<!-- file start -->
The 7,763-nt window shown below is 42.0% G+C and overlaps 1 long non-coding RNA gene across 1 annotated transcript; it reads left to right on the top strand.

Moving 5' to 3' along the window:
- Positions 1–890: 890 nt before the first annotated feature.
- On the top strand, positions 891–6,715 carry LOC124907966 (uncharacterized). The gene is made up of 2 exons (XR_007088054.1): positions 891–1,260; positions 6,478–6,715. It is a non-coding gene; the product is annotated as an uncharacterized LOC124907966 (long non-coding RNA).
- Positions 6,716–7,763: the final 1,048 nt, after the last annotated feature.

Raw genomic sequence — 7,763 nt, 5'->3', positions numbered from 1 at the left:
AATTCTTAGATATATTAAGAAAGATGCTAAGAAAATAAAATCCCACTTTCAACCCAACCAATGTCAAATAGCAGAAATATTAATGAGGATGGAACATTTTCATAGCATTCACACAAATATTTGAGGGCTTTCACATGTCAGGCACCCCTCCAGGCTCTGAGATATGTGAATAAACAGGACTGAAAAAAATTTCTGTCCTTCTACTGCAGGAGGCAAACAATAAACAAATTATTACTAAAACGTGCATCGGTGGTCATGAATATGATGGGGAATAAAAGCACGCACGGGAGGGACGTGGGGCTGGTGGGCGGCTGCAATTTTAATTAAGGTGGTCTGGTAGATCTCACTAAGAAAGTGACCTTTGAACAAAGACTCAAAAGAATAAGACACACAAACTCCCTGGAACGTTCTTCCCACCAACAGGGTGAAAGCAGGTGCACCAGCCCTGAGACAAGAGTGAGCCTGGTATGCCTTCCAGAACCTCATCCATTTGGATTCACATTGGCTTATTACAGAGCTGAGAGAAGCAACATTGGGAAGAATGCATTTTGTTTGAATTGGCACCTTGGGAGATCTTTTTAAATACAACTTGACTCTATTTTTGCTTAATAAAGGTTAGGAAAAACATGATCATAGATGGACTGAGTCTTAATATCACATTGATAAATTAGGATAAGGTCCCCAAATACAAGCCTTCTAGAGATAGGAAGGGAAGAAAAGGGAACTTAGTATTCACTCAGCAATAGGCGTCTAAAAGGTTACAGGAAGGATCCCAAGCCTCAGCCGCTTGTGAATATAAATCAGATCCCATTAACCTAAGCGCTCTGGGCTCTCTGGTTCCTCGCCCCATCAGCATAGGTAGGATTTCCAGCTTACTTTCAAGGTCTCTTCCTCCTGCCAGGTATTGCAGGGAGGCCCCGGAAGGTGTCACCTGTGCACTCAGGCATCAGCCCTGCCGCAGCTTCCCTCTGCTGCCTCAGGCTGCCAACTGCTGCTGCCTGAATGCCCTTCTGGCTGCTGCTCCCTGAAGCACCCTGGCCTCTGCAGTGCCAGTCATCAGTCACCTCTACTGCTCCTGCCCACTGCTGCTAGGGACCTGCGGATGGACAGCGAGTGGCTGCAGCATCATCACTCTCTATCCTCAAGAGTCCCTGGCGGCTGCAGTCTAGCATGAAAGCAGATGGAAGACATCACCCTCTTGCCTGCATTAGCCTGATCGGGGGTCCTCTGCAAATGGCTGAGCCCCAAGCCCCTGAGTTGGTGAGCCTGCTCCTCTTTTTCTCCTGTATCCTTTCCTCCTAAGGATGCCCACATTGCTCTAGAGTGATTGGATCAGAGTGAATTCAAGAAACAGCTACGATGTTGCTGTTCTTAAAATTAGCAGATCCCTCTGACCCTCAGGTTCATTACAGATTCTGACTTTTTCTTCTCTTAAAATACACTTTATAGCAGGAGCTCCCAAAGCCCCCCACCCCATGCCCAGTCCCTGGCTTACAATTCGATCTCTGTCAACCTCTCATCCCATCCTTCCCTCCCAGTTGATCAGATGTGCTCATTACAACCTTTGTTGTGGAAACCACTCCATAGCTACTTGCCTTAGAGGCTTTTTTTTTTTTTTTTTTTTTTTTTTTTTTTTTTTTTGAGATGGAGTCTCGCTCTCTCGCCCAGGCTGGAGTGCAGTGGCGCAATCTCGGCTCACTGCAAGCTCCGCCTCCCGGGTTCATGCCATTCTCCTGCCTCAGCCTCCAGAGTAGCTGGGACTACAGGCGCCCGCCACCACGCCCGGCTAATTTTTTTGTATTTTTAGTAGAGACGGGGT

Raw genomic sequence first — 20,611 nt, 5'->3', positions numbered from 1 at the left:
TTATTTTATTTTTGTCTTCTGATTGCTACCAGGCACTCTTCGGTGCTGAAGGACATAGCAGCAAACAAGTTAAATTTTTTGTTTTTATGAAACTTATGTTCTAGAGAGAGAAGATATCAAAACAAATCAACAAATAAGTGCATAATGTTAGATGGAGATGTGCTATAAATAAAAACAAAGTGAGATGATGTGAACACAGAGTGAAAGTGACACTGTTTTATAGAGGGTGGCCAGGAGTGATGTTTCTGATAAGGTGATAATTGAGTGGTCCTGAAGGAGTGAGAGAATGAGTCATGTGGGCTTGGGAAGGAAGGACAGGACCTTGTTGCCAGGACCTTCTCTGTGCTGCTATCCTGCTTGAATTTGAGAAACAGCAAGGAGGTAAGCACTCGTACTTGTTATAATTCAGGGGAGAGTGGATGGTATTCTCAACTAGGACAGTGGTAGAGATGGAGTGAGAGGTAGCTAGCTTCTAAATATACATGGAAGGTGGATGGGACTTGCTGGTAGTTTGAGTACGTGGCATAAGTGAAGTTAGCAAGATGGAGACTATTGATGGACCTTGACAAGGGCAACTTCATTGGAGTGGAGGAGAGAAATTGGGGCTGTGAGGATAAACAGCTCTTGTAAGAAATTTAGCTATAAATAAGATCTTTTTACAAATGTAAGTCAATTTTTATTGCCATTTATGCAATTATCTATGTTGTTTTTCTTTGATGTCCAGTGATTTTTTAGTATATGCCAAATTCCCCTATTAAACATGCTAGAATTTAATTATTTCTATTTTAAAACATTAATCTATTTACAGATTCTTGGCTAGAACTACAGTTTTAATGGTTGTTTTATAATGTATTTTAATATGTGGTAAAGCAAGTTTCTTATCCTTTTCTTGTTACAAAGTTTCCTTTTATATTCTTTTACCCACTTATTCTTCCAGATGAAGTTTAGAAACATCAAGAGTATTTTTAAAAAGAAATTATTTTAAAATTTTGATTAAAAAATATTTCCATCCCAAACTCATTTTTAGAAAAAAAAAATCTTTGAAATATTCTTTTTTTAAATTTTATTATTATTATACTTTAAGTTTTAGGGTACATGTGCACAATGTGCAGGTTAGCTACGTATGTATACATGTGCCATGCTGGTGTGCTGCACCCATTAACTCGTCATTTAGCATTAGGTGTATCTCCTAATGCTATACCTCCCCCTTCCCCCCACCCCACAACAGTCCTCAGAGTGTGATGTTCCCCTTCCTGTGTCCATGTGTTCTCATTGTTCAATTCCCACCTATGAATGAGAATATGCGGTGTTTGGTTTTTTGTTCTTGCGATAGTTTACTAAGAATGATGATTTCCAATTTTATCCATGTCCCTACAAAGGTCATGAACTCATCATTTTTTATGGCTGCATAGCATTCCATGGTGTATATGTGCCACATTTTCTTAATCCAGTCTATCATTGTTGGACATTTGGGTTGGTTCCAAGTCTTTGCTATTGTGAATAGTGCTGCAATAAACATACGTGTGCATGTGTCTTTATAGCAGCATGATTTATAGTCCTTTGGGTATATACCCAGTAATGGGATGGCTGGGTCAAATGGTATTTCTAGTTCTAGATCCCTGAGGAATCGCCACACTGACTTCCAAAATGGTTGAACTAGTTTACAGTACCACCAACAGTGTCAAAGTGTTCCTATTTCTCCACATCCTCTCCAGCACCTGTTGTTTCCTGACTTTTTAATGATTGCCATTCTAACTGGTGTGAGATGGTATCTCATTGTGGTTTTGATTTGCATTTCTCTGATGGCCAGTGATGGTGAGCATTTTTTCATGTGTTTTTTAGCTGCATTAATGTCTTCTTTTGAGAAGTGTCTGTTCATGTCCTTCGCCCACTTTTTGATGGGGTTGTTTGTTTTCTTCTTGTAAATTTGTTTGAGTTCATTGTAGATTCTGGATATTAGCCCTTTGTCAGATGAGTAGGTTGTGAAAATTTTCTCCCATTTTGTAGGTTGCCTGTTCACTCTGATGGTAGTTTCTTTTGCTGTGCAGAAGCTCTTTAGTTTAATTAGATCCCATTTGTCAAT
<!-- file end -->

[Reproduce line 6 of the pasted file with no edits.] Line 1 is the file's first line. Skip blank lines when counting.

Raw genomic sequence — 7,763 nt, 5'->3', positions numbered from 1 at the left: